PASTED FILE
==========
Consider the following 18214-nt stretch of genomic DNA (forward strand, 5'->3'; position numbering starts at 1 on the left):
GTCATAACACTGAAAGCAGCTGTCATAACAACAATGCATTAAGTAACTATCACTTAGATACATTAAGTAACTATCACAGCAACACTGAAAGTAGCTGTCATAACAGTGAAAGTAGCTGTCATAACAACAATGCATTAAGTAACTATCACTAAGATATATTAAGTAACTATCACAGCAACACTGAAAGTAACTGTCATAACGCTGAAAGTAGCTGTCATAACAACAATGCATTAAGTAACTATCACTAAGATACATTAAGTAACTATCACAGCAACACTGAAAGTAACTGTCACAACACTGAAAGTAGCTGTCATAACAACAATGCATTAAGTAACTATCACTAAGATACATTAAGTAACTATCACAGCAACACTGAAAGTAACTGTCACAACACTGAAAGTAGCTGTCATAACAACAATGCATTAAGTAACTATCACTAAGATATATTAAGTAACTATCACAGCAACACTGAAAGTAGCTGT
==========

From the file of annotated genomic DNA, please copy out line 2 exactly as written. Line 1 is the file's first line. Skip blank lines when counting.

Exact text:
GTCATAACACTGAAAGCAGCTGTCATAACAACAATGCATTAAGTAACTATCACTTAGATACATTAAGTAACTATCACAGCAACACTGAAAGTAGCTGTCATAACAGTGAAAGTAGCTGTCATAACAACAATGCATTAAGTAACTATCACTAAGATATATTAAGTAACTATCACAGCAACACTGAAAGTAACTGTCATAACGCTGAAAGTAGCTGTCATAACAACAATGCATTAAGTAACTATCACTAAGATACATTAAGTAACTATCACAGCAACACTGAAAGTAACTGTCACAACACTGAAAGTAGCTGTCATAACAACAATGCATTAAGTAACTATCACTAAGATACATTAAGTAACTATCACAGCAACACTGAAAGTAACTGTCACAACACTGAAAGTAGCTGTCATAACAACAATGCATTAAGTAACTATCACTAAGATATATTAAGTAACTATCACAGCAACACTGAAAGTAGCTGT